June 10, 2019 Feature

Tribal Judicial Sovereignty: A Tireless and Tenacious Effort to Address Domestic Violence

Kelly Gaines-Stoner

Introduction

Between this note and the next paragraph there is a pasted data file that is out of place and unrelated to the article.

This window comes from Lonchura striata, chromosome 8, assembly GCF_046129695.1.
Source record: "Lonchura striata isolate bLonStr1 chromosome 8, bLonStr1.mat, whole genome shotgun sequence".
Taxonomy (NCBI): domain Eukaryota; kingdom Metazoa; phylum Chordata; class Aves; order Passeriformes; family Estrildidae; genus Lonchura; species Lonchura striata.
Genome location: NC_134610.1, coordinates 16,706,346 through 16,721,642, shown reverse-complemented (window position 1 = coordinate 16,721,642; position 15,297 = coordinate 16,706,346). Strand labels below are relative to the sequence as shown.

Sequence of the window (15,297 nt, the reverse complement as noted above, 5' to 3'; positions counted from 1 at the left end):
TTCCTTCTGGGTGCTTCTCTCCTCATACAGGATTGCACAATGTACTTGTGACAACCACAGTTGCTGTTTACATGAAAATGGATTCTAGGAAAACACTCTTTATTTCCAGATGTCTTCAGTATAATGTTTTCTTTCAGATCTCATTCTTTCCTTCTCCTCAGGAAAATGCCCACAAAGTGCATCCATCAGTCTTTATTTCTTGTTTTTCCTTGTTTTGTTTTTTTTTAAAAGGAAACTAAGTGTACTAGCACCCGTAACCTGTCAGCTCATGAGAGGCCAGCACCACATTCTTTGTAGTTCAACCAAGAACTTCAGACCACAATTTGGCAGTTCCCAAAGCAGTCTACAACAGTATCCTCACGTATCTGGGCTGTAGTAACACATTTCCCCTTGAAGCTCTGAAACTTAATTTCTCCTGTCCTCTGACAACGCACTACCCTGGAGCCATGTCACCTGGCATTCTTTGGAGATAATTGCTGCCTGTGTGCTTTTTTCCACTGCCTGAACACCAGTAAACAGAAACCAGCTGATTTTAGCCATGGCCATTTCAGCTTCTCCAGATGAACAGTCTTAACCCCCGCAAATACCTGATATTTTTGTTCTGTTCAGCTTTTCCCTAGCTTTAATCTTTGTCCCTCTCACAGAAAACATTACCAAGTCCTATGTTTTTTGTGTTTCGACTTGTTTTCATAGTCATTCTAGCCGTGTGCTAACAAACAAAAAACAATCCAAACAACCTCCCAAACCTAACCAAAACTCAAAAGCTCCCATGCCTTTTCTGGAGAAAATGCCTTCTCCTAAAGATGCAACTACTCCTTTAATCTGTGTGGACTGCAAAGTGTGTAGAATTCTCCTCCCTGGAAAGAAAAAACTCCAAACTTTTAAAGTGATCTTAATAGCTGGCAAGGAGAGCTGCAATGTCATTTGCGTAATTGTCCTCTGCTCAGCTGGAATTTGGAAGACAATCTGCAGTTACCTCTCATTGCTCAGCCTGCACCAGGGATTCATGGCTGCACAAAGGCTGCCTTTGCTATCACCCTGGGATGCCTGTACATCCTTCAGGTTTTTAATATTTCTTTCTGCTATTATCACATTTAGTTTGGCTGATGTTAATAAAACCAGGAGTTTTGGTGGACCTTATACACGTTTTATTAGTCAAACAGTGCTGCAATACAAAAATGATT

As of 2018, 573 Native American tribes were legally recognized by the Bureau of Indian Affairs (BIA) of the United States. Of the 573 tribes, 231 tribes are located in Alaska.1 The health and wellbeing of all Native families is in peril as Native women and their children are exposed to domestic violence and other multiple forms of violence in Indian country at rates highest among all U.S. races.2 At the core of a domestic violence case is the perpetrator’s manipulation tactics to maintain power and control over the victim.3 All domestic violence cases are complex as a result of the dynamics of power and control, the impact of the violence on the victim and children, and the complex service needs of victims and their children. All domestic violence cases are extremely dangerous. However, Native victims and their children face additional barriers to justice grounded in a complex tribal, federal, and state jurisdictional scheme relevant to issuing and enforcing tribal protection orders; the inability of many tribes to access the National Crime Information Center (NCIC) to enter tribal protection orders; and a failure on the part of many states to recognize and enforce the tribal protection orders. The NCIC is a very important tool law enforcement and judicial systems utilize to keep victims safe.

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